Military Officers bet on lives of Blacks unloading nuclear munitions: Port Chicago Mutiny

August 21, 20120 Comments

An overwhelming explosion of thousands of tons of naval munitions blew up an American city killing hundreds in July 1944. With the help of many of the Contra Costa historical societies, local students put together a documentary of this tragic event. The video also touches on the racism that influenced this disaster.

Port Chicago Mutiny by Darlene Donloe, who is a writer for the L.A. Watts Times.

Photo by David McFarland

In September 1944, 50 black sailors found themselves in a military courtroom fighting the charge of disobeying orders and inciting mutiny. To add insult to injury, they were also accused of being cowards and guilty of treason.

Depending on what side of the ethnic divide you were on, the men were either completely innocent, and being systematically railroaded by the U.S. Navy, or they were partially culpable.

How the men came to be on trial is the subject of Paul Leaf’s latest production, “Mutiny at Port Chicago.”

A true story, this racially fueled drama, currently playing at the Ruskin Group Theatre in Santa Monica, chronicles what was widely considered the largest stateside military disaster of World War II.

It happened on July 17, 1944, at the Port Chicago Naval Munitions base, located on San Francisco Bay.

An explosion on the dock completely demolished two transport ships, killed 320 men and injured another 390 on the base, and damaged the small town that surrounded the facility. About two-thirds of those killed were black.

As the story goes, the black sailors, who had originally volunteered with hopes of fighting in the war, were instead relegated to the dangerous job of loading ammunition onto the ships because they were thought to be intellectually challenged and dispensable. At the time, they were the only ones assigned to hazardous manual labor.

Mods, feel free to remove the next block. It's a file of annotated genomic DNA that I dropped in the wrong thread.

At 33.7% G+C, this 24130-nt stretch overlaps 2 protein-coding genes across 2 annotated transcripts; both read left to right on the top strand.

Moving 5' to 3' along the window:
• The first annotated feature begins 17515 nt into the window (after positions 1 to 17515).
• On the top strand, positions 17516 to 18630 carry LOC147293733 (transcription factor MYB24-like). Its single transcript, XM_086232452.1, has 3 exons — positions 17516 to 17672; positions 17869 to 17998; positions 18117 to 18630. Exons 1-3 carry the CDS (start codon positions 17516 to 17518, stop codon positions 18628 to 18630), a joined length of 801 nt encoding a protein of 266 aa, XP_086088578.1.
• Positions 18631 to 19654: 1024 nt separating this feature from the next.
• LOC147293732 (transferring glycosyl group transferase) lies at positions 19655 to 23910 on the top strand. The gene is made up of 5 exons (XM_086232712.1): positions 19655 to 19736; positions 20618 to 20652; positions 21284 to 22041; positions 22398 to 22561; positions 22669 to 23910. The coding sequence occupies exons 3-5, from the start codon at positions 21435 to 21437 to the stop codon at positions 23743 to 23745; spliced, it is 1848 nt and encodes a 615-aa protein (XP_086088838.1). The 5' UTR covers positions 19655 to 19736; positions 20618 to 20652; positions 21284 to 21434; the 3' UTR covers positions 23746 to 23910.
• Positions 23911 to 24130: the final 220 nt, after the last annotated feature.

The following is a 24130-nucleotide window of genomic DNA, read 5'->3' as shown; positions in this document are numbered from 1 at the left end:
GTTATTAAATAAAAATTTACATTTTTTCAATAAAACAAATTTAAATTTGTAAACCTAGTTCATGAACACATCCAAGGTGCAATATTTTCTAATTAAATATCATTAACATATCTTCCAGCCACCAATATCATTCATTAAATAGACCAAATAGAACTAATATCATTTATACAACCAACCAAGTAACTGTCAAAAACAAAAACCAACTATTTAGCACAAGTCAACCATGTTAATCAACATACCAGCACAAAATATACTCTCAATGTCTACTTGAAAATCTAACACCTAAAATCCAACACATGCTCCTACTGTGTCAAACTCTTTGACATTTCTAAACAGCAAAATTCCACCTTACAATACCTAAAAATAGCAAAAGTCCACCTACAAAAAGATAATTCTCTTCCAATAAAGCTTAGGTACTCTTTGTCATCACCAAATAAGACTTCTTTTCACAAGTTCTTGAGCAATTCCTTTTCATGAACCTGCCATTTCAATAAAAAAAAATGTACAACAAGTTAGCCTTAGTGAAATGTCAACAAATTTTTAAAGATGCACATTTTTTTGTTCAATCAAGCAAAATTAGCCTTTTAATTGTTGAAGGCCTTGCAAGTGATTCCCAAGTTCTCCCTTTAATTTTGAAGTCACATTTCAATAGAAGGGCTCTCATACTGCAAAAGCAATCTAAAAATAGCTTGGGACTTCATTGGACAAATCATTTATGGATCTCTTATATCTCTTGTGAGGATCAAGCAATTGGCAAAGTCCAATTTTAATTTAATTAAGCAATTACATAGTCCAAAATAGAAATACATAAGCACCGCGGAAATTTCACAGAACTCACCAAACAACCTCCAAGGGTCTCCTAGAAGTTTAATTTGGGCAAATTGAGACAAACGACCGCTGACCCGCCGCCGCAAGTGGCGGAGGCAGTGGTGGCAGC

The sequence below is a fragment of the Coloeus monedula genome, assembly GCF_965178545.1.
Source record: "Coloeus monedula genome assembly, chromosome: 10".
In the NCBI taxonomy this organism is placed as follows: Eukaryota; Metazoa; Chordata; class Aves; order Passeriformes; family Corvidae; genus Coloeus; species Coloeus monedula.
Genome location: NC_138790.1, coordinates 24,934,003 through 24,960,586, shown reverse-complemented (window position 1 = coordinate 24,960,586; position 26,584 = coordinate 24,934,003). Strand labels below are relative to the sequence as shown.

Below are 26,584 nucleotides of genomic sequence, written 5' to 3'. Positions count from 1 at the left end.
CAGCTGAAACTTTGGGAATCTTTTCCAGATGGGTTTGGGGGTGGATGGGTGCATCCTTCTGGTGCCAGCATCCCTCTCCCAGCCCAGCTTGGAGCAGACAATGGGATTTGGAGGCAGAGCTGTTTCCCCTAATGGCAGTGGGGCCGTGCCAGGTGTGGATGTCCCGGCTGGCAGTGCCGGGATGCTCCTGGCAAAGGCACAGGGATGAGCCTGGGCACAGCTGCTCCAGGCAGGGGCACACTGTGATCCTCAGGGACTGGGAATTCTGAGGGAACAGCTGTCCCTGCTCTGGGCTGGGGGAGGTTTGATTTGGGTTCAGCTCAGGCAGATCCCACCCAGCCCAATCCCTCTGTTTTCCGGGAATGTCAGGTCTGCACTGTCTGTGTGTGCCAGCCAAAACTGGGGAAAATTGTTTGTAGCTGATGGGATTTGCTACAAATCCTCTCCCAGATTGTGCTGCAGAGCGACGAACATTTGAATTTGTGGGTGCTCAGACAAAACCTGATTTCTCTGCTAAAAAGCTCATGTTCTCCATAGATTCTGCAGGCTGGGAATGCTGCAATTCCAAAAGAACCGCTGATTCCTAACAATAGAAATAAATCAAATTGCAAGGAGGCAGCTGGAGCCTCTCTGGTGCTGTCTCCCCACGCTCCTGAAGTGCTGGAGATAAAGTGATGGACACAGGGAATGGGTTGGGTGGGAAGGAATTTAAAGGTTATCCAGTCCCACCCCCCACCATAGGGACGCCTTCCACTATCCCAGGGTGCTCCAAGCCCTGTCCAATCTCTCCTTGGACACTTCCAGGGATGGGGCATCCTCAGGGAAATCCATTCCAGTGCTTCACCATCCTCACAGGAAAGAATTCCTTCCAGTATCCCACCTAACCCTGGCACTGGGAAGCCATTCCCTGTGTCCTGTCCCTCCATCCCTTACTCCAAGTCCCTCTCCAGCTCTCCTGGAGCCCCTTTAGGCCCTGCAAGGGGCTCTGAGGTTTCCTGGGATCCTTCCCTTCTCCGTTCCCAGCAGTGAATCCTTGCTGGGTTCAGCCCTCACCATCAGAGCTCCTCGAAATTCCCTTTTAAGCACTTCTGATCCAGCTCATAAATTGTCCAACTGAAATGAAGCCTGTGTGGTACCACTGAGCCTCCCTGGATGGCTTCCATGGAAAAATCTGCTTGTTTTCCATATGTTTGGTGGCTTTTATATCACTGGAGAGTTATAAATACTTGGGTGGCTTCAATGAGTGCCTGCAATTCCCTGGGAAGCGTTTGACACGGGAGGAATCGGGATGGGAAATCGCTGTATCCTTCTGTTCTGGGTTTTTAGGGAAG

Although they warned their white superiors that loading large amounts of ammunition on transport ships at breakneck speed without proper training or equipment would eventually lead to a catastrophe, their warnings went unheeded.

So, it was no surprise to the black GIs when the explosion occurred. What was surprising (or maybe not) is how the Navy handled the situation.

The disaster was deemed an accident of unknown origin.

And when the sailors were ordered to go back to work under the same conditions, the Navy faced a different kind of detonation. The men flatly refused.

This is a fabulous, little-known story.

This kind of event demands a script of great magnitude with actors who can effectively pull it off.

Unfortunately, neither occurs in this production

The material is there, but writer/director Leaf fails to guide it to a satisfactory conclusion. These were volatile times when cooler heads did not prevail. There’s no sense of urgency or intensity in what should be an edge-of-your-seat drama. The severity of the times and the racially sensitive implications concerning the Navy and black GIs falls short.

While some of the actors clearly give passionate, fiery performances, others seem to be reading their lines, which impairs the flow of the show.

J. Teddy Garces, who plays Seaman Edward Little, one of the lead characters, nearly single-handedly saves this production, as does Eric Bivens-Bush, Pedro Coiscou and Durant Fowler, all of whom represent the 50 men accused of mutiny.

While Leaf’s direction is concentrated and fills the intimate setting, some of the characters whose roles should have engulfed the play didn’t convey the raw emotions of the era needed to convincingly sell the production.

This is a powerfully provocative moment in history. The facts surrounding this story are highly explosive (pun intended). However, the weak performances leave this vibrant subject matter dead in the water.

On the Donloe Scale, D (don’t bother), O (oh, no), N (needs work), L (likable), O (Outstanding) and E (excellent), “Mutiny At Port Chicago” gets an “N-L” (needs work/likable).

The Ruskin Group Theatre Co. is at 3000 Airport Ave., Santa Monica. Performances will take place at 8 p.m., Friday and Saturday; 2 p.m., Sunday. The production ends Aug. 15.

Further information: $20 ($15 for students, seniors and guild members), (310) 397-3244, www.ruskingrouptheatre.com .

Filed in: Banging on the BeastBlack HistoryBlack MenBlacks in the MilitaryExtermination of Black PeopleGenocidePoliticspopulation controlPrison and JailSabotage of the Black RaceWhite Supremacy
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